City plans to phase out Fire Dept. brownouts

In the con­tinuum of con­ten­tious­ness between the Nut­ter ad­min­is­tra­tion and the mem­bers of the Phil­adelphia’s fire­fight­ers and para­med­ics uni­on, brown­outs in par­tic­u­lar stick in the uni­on’s craw.

Brown­outs are the may­or’s con­tro­ver­sial policy of shut­ting down se­lec­ted fire com­pan­ies tem­por­ar­ily on a ro­tat­ing basis as a cost-cut­ting meas­ure. But mem­bers of Loc­al 22 of the In­ter­na­tion­al As­so­ci­ation of Fire Fight­ers don’t think that a few mil­lion dol­lars in sav­ings to the de­part­ment’s an­nu­al over­time ex­pendit­ures is worth risk­ing the safety of ci­vil­ians and fire­fight­ers. The ad­min­is­tra­tion in­sists that the pro­gram doesn’t com­prom­ise safety.

Ini­ti­ated in 2010, brown­outs have been so po­lar­iz­ing that uni­on of­fi­cials were shocked to hear Nut­ter’s dir­ect­or of pub­lic safety testi­fy to a City Coun­cil com­mit­tee on April 29 that the ad­min­is­tra­tion hopes to end the pro­gram.

“We are ex­plor­ing the pos­sib­il­ity that we may be able to end or severely cur­tail the use of brown­outs,” Mi­chael Res­nick told Coun­cil’s Com­mit­tee on Labor and Civil Ser­vice in pre­pared re­marks.

Res­nick test­i­fied re­gard­ing a pending bill that would es­tab­lish new pro­to­cols for the ad­min­is­tra­tion be­fore it could “tem­por­ar­ily or per­man­ently re­duce or elim­in­ate en­gine or lad­der com­pan­ies.” The pro­posed or­din­ance calls for pub­lic no­tice and hear­ings, along with com­pre­hens­ive stud­ies of the po­ten­tial im­pact of fire com­pany re­duc­tions on the city’s fin­ances and on pub­lic safety. The bill also would al­low for bind­ing ar­bit­ra­tion to settle a uni­on chal­lenge to fire com­pany re­duc­tions.

The Nut­ter ad­min­is­tra­tion op­poses the bill be­cause, ac­cord­ing to Res­nick, it seeks to “re­lo­cate de­cision-mak­ing au­thor­ity on clos­ures and re­duc­tions from the fire de­part­ment’s highly trained lead­ers to labor ar­bit­rat­ors with no ex­pert­ise in work­er or pub­lic safety.”

Loc­al 22 Pres­id­ent Joe Schulle thinks that City Hall has already taken the de­cision-mak­ing away from the ex­perts in the fire de­part­ment, cit­ing Fire Com­mis­sion­er Lloyd Ay­ers’ own testi­mony dur­ing Coun­cil’s Fisc­al 2014 budget hear­ings last spring.

Dur­ing those hear­ings, Coun­cil­man Dav­id Oh asked Ay­ers if he be­lieved that brown­outs should con­tin­ue. Ay­ers replied, “If I could have the brown­outs dis­con­tin­ued, I would dis­con­tin­ue them. Right now … they’re con­trib­ut­ing to the budget and the safety of the cit­izens has not been di­min­ished.”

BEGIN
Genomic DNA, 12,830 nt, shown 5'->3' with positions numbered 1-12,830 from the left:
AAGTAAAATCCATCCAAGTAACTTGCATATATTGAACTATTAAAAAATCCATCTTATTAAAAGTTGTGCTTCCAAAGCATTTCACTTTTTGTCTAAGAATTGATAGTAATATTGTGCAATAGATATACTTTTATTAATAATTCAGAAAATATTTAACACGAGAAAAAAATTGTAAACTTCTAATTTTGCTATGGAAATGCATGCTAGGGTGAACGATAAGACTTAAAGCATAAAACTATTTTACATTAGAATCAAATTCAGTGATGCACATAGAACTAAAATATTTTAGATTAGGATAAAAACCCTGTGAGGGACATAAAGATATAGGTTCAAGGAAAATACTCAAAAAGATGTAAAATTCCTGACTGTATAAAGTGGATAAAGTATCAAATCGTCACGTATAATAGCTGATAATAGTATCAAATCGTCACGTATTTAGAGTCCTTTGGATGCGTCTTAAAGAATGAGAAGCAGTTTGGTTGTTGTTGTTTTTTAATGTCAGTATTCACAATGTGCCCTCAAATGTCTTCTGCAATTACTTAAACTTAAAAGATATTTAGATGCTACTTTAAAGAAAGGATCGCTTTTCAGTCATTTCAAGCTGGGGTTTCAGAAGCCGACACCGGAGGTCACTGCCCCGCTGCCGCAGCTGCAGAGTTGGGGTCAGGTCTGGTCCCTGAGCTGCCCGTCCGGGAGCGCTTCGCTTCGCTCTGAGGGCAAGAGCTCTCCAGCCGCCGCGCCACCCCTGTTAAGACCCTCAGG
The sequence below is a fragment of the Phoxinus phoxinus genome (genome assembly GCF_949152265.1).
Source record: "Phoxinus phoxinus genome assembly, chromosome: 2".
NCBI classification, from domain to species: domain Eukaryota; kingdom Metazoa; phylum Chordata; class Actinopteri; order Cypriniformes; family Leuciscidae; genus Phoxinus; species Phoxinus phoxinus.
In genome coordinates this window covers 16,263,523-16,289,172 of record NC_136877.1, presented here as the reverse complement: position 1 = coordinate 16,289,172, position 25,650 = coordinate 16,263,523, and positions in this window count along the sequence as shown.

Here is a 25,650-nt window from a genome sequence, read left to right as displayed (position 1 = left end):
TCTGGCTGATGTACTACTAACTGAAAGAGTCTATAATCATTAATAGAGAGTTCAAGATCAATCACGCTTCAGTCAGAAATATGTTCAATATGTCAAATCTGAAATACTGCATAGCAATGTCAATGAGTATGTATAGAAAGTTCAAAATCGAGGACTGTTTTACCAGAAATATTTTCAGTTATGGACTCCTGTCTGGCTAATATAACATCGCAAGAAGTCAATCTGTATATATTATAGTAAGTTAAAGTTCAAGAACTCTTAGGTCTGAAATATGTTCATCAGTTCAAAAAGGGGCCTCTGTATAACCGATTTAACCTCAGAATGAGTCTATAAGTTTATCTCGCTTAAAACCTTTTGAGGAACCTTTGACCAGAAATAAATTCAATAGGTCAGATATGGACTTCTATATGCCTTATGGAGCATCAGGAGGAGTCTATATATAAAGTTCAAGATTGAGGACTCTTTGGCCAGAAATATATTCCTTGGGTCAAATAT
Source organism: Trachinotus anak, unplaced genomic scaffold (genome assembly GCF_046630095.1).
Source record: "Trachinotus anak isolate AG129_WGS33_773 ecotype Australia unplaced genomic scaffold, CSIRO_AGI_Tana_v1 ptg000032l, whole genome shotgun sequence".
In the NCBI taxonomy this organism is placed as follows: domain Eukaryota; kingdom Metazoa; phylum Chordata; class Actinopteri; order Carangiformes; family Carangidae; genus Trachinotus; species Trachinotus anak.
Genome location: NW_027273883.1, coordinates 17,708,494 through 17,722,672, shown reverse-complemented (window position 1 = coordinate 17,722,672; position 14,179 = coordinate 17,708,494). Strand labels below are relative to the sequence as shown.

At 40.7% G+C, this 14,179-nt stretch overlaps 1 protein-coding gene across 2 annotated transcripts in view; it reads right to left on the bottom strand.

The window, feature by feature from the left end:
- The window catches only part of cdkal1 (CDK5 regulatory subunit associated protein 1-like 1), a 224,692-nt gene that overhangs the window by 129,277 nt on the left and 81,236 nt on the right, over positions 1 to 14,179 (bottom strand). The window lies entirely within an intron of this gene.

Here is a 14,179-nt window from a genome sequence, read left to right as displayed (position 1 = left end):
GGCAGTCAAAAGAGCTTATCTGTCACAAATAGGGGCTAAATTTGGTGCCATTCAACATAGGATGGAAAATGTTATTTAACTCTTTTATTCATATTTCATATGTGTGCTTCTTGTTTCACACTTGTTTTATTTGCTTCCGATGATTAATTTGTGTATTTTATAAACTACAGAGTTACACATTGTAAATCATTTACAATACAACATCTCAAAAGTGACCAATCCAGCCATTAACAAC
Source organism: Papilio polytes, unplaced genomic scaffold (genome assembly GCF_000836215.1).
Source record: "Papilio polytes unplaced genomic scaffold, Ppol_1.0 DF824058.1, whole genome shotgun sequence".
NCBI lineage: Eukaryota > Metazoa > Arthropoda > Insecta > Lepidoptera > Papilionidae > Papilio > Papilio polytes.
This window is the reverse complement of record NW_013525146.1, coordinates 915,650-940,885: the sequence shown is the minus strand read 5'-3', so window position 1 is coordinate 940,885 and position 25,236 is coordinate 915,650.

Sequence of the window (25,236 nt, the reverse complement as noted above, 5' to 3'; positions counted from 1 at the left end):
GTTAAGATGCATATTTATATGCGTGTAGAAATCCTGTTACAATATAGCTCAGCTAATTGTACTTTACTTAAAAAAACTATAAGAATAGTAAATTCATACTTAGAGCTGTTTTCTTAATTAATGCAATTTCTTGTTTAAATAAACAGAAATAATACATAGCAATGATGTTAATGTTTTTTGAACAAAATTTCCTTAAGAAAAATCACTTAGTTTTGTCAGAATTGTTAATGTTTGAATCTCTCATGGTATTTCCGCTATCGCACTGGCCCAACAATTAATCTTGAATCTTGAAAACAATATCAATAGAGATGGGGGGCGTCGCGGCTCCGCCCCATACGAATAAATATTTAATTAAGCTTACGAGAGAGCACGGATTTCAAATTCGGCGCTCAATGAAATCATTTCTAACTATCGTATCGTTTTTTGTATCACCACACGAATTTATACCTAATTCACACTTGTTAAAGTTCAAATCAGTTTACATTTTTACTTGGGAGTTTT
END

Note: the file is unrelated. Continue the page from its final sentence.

Fur­ther, Ay­ers said that it would be the Nut­ter ad­min­is­tra­tion’s de­cision to provide fund­ing for the elim­in­a­tion of brown­outs.

“The fire de­part­ment has the highly skilled pro­fes­sion­als. But [the Nut­ter ad­min­is­tra­tion is] not al­low­ing them to make the de­cision. What’s hap­pen­ing now is the ad­min­is­tra­tion is mak­ing the de­cision,” Schulle told the North­east Times last week.

Ay­ers, in his 2014 budget testi­mony, ad­ded that the brown­out pro­gram saves the city $3.8 mil­lion per year in fire­fight­er over­time ex­pendit­ures. But those sav­ings don’t go back in­to fire de­part­ment op­er­a­tions. Rather, they be­ne­fit the city’s gen­er­al fund.

In Fisc­al 2014, the fire de­part­ment’s op­er­at­ing budget is about $219 mil­lion, while the city’s is about $3.75 bil­lion. Even with the brown­outs pro­gram in place, the fire de­part­ment over-spent about $7.2 mil­lion on over­time in Fisc­al 2013, bey­ond the budgeted amount for that year. Fisc­al 2014 over­time spend­ing totals are not yet avail­able.

Nut­ter has pro­posed a $4.49 bil­lion city budget for Fisc­al 2015, which in­cludes a one-time pay­ment of $700 mil­lion in­to the city’s pen­sion fund with pro­ceeds garnered from the sale of the Phil­adelphia Gas Works. The may­or’s pro­posed fire de­part­ment spend­ing is $207 mil­lion for Fisc­al 2015.

Schulle said that the ad­min­is­tra­tion has nev­er ap­proached the uni­on to dis­cuss end­ing brown­outs, but he’s glad to hear it’s be­ing con­sidered. After the April 29 Coun­cil com­mit­tee hear­ing, Res­nick re­portedly told KYW News­ra­dio that a de­cision on brown­outs likely would not come un­til this fall. Ay­ers re­portedly told the ra­dio sta­tion that next year would be a more likely scen­ario, con­sid­er­ing the de­part­ment’s on­go­ing ef­forts to over­haul its de­liv­ery of emer­gency med­ic­al ser­vices. Loc­al 22 of­fi­cials will be watch­ing closely.

“Of course, we’re go­ing to push it in the com­ing months if noth­ing changes,” Schulle said.

Mean­while, the ad­min­is­tra­tion and uni­on re­main in ar­bit­ra­tion over a new labor con­tract for Loc­al 22 fire­fight­ers and para­med­ics. Uni­on mem­bers have been work­ing without a con­tract tech­nic­ally since Ju­ly 1, the day after their last four-year deal (which also was achieved through ar­bit­ra­tion) ex­pired. However, the ad­min­is­tra­tion ac­tu­ally with­held raises and oth­er terms pre­scribed by that con­tract un­til Septem­ber, when city at­tor­neys de­cided to drop their leg­al chal­lenges to the con­tract. The city paid uni­on raises and be­ne­fits in­creases ret­ro­act­ively.

Ac­cord­ing to Schulle, a three-mem­ber ar­bit­ra­tion pan­el has con­cluded its form­al hear­ings and is now meet­ing privately with at­tor­neys for both sides. Ses­sions are sched­uled through Au­gust. At the con­clu­sion of meet­ings, the pan­el will have 30 days to is­sue a writ­ten award. Ac­cord­ing to Schulle, the pan­el may de­cide to meet bey­ond Au­gust or con­clude the ses­sions be­fore then.

Among the three ar­bit­rat­ors, the ad­min­is­tra­tion has se­lec­ted one and the uni­on one. The third pan­el mem­ber is con­sidered the “neut­ral” ar­bit­rat­or. A ma­jor­ity vote of the pan­el is re­quired to ap­prove an award. ••

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